Zobel v. Williams

PETITIONER: Zobel
RESPONDENT: Williams
LOCATION: Residence of Fitzgerald

DOCKET NO.: 80-1146
DECIDED BY: Burger Court (1981-1986)
LOWER COURT: Alaska Supreme Court

CITATION: 457 US 55 (1982)
ARGUED: Oct 07, 1981
DECIDED: Jun 14, 1982

ADVOCATES:
Avrum M. Gross - on behalf of the Appellees
Mark A. Sandberg - on behalf of the Appellants

Facts of the case

Question

Media for Zobel v. Williams

Audio Transcription for Oral Argument - October 07, 1981 in Zobel v. Williams

Warren E. Burger:

We'll hear arguments first this morning in Zobel against Williams.

Mr. Sandburg, you may proceed whenever you're ready.

Mark A. Sandberg:

Thank you.

Mr. Chief Justice, and may it please the Court:

This is an appeal from a decision of the Alaska Supreme Court.

That decision declared constitutional a statute which distributes income from Alaska's permanent fund based solely on the duration of the residency of the recipient.

The fund itself was set up in 1976 as a respository for surplus revenues.

In 1980, some four years after the fund was created, this statute was passed, and it proposes to allocate one half of the income of the fund.

It is this statute and not the existence of the fund itself which the Appellants challenge.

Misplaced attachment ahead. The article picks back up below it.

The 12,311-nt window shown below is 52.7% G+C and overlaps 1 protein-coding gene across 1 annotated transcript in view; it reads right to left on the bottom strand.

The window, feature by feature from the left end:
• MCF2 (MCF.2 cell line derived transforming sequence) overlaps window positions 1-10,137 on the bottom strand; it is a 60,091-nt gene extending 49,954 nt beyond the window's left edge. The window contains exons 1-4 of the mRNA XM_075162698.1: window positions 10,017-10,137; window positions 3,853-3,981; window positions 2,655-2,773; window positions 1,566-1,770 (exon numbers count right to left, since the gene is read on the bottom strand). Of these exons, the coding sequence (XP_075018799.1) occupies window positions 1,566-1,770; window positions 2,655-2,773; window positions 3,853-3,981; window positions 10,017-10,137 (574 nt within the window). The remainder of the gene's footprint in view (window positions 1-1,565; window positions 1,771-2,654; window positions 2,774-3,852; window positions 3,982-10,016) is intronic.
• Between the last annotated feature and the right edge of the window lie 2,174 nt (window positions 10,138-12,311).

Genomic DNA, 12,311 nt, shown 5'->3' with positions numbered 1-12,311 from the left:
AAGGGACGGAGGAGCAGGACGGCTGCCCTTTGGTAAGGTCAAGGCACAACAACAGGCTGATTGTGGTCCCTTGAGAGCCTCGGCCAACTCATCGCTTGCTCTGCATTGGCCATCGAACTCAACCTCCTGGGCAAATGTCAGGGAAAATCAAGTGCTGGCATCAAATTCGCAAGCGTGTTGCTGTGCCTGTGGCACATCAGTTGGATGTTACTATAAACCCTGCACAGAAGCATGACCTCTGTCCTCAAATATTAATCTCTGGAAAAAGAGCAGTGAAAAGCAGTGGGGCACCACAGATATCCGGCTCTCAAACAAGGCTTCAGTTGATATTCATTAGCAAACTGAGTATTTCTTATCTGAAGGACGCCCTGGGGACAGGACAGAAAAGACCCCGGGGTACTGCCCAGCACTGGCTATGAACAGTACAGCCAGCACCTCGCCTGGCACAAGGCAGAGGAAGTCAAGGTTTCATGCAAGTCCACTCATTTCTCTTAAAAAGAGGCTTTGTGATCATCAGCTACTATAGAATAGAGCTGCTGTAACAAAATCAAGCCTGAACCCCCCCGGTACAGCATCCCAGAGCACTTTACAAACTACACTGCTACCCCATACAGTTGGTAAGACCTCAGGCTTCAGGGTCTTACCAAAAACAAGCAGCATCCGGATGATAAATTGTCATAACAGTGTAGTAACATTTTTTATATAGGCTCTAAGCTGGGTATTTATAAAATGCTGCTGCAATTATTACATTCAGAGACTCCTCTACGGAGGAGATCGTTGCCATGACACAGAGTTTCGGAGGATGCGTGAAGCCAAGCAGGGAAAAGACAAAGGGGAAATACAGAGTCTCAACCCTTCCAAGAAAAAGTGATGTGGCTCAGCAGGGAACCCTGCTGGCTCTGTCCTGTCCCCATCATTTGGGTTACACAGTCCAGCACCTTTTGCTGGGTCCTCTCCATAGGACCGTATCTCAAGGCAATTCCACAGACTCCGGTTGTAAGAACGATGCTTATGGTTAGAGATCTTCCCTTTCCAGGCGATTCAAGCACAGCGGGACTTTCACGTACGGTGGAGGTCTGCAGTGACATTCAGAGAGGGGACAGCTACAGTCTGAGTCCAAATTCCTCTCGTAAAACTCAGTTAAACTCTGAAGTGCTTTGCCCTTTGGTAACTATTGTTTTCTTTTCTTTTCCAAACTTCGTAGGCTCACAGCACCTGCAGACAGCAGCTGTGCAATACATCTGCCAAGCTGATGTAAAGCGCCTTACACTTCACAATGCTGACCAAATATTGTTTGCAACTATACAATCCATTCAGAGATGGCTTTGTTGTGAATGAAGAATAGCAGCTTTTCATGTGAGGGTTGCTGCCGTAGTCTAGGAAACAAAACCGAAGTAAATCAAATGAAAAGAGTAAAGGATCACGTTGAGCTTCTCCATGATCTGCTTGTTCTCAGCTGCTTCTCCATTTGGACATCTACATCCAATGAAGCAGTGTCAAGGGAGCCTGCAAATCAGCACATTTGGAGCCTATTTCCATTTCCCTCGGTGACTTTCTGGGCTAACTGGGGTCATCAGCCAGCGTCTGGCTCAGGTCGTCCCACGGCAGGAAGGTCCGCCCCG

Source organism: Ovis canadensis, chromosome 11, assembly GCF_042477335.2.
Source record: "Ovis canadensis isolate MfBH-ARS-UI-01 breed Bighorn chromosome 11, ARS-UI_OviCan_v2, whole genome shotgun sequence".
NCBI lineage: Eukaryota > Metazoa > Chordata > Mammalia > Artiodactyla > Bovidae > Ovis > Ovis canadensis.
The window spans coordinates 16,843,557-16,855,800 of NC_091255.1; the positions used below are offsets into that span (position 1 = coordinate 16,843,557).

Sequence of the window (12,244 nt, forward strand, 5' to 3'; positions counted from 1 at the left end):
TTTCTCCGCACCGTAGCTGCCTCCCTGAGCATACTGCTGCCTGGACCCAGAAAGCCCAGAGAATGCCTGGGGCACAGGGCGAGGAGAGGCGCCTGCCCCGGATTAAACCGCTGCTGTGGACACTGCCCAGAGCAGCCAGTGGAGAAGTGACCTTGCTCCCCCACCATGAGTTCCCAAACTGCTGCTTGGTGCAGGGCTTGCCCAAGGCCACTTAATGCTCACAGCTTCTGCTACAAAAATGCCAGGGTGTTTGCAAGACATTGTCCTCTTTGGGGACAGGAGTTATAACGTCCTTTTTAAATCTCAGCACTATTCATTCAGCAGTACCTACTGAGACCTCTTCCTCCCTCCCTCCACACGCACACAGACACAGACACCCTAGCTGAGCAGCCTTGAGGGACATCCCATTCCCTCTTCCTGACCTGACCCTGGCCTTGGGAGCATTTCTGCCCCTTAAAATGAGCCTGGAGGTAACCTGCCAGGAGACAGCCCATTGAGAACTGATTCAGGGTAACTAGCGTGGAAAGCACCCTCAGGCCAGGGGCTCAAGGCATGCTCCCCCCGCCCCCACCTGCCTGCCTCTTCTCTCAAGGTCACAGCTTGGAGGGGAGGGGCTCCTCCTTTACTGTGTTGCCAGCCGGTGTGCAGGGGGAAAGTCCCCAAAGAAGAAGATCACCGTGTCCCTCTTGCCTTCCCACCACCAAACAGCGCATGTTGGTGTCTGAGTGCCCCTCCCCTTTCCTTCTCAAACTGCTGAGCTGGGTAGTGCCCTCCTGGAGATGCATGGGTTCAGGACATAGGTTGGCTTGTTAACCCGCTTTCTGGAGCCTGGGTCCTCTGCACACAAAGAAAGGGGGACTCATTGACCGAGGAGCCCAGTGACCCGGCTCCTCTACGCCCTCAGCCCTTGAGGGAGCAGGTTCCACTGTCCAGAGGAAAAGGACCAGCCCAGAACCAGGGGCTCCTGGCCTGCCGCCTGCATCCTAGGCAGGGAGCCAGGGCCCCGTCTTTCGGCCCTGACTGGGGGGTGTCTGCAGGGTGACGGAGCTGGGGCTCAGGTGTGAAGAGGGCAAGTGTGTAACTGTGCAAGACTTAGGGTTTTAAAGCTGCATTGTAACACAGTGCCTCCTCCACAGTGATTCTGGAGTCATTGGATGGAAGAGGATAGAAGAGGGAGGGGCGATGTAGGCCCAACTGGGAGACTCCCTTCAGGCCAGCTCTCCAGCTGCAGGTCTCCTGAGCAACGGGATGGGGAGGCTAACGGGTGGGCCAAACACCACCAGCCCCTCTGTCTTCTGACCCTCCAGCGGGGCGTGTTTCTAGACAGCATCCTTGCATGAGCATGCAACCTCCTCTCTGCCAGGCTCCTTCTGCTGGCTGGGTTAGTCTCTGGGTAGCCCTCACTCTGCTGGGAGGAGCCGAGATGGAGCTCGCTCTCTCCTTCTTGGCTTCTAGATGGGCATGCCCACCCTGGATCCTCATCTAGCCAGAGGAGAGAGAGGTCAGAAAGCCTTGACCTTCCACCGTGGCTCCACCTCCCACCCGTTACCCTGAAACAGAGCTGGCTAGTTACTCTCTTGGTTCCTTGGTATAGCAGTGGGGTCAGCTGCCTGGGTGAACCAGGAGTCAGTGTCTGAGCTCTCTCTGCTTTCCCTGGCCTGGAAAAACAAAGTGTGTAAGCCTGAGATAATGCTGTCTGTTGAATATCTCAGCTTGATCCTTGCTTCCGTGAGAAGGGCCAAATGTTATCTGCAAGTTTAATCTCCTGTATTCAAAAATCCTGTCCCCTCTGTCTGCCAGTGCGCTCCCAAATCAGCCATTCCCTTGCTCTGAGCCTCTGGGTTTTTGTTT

The case is unlike every other durational residency case which has come before this Court.

In those cases the durational residency requirement was being used as a test; it was being used as a test of domicile.

Here the Appellants are unquestioned Alaskans.

Here it's not being used as a test.

Here it's simply being used to assign legal status to persons who are unquestionably Alaskans.

Mr. Sandberg, a couple of questions to straighten me out.

Do you know of any other case where a state has been paying out, in effect issuing a dividend to residents?

Mark A. Sandberg:

No, sir, I do not.

And suppose a ten year resident leaves for five years and then come backs.

Would he have to start all over again under your system?

Mark A. Sandberg:

Well, there's a series of regulations that have been promulgated, and I forget precisely what they say, but there's a formula which would, I believe... and Mr. Gross will correct me if I am wrong... but I believe that he would basically pick up where he left off, but he certainly would not get credit for the time he was away.

If Alaska paid an equal dividend... I call it that; it's in quotation marks... to every resident, you wouldn't be here.

Mark A. Sandberg:

That is true.

In other words, this case, although I have personal doubts about the wisdom or validity of giving money away to begin with, that's not what this case is about.

And we haven't argued that, and we've not attempted to present that issue.

And may an Alaska resident qualify even though he's never paid a dime in taxes?

Mark A. Sandberg:

That's right.

And if a young man were 18 now would he qualify even though he never voted?

Mark A. Sandberg:

That's right.

So that a family of five would get five shares based on their respective units.

Mark A. Sandberg:

That's right.